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Donaldson Takes a Dive
June 26, 2005 4:23 PM   Subscribe

Bill Donaldson, chair of the SEC, is out effective June 30, presumably to go back to the private sector. Taking his place, if approved, is Christopher Cox. Many believe Donaldson restored investor confidence since the equity market implosion. What's the upside of a Chris Cox tenure and for whom?
posted by nj_subgenius (6 comments total)

 
It sounds to me like a partisan decision.

Cox has a great relationship with Bush. I hear he also gets along great with Dick, too. That said, even though Cox can appear to be firm, he also comes off as being soft sometimes, not thinking with his brain, going back and forth, or simply following Bush's (or Dick's) lead. Some say Cox is small potatoes, and will be largely overshadowed by Dick.

The Democrats actually had quite a bit of faith in Donaldson, but that said, all the Republicans love Cox.
posted by insomnia_lj at 5:44 PM on June 26, 2005


Cox may put the brakes on an ill-conceived, hasty and overbroad program to put hedge funds (open only to millionaires) under many of the same regulations that apply to mutual funds (grandma's retirement money).
posted by MattD at 6:52 PM on June 26, 2005


Inasmuch as the SEC is chronically underbudgeted, I predict that Mr. Cox's tenure will be ineffectual if not outright flaccid.

Lately Eliot Spitzer (BTW, a hedge fund investor himself) has been doing more for Joe and Jane Average-Investor than the SEC.
posted by ilsa at 9:22 PM on June 26, 2005


This is what you are getting from this idiot

Read more

"dumb" and "ass" in a simple combination are not good enough to describe him. Do they really give away law degrees in crackerjack boxes , Mr Cox found one i think.


"It’s an unambiguous record: in 2001, he voted for $25 billion in rebates to companies such as Enron as well as to give a $6.5 billion tax break to U.S. financial corporations moving their operations overseas. In 2002, he voted to give Homeland Security contracts to U.S. companies that had moved overseas to dodge paying U.S. taxes. In 2004, he supported a plan to give federal loans to U.S. companies that move overseas and voted to allow certain companies to raid $80 billion during a two-year period from employee pension plans."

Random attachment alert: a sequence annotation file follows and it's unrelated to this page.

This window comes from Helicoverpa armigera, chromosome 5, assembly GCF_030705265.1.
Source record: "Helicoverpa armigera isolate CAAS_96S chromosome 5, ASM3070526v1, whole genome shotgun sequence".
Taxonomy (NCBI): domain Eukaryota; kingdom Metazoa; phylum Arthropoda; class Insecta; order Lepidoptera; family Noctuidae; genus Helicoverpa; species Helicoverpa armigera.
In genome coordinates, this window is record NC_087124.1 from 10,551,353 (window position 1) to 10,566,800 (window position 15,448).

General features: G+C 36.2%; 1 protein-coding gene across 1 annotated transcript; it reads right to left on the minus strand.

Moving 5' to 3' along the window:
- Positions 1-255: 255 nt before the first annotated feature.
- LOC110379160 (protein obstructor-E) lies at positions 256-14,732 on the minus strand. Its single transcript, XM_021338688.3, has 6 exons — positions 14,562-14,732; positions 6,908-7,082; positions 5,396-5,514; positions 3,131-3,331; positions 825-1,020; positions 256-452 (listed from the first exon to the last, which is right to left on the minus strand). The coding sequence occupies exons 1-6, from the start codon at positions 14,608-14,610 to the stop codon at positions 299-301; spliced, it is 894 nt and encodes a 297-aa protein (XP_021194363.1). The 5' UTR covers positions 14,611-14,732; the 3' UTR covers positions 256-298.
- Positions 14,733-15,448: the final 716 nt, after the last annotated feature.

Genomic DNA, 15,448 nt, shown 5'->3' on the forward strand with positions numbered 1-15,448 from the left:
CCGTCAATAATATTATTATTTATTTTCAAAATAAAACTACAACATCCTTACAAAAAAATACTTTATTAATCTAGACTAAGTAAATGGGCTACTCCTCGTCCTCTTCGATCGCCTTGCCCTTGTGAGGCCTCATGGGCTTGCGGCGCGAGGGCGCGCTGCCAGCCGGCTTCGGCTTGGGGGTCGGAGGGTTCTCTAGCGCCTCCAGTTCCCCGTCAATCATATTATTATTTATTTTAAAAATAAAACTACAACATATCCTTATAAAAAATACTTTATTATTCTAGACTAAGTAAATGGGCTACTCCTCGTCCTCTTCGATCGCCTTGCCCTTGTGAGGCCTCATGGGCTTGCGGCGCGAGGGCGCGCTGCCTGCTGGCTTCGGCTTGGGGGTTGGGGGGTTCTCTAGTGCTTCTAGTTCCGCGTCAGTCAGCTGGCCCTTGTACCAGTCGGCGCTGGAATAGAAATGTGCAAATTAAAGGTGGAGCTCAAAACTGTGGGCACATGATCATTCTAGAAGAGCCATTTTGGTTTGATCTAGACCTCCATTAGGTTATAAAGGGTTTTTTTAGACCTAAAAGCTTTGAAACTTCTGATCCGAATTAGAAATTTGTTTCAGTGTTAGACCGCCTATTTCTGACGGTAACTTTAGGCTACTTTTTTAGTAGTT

posted by stuartmm at 9:51 PM on June 26, 2005


My parents (both of them outspoken, hard-core liberals) live in Cox's district, and consider him a great Congressman, at least in terms of being a conduit between citizens and government. On several occasions he has helped them get through bureaucratic red tape (things like, for example, getting a student visa for a foreign friend). It hadn't even occurred to me before hearing about it that this is something that elected officials do.

It's made me sad over the past few years to see him get more national exposure. I think he's a great local representative but on larger issues he's just let himself sink into the mold of simple-minded ideologue. Are there any good expressions about ambition and assholes?
posted by bjrubble at 11:47 PM on June 26, 2005


MattD: I'm not worried about what happens to millionaires...bad things have happened to Grandma's money as a result of abusive hedge fund activity post-bubble. The concentration of wealth in a hedge fund (per person with access to material non-public information) is huge, and the ethical behavior of these funds needs to be transparant and provable. One compliance officer: couple to a few hundred thousand a year. Software and people to carry out the regs: another couple hundred thousand. When you look at the commissions rung up by these firms - these are just transaction costs - compared with the amounts required to institute, maintain and enforce a code of ethics - it doesn't even amount to peanuts.
I agree with ilsa; sufficient SEC funding is crucial. However, requiring hedge funds to follow published ethical guidelines, and to have enforceable policies and positive proof they are being followed, is not 'costly' in the least, except to the odd crook here and there.
posted by nj_subgenius at 5:02 AM on June 27, 2005


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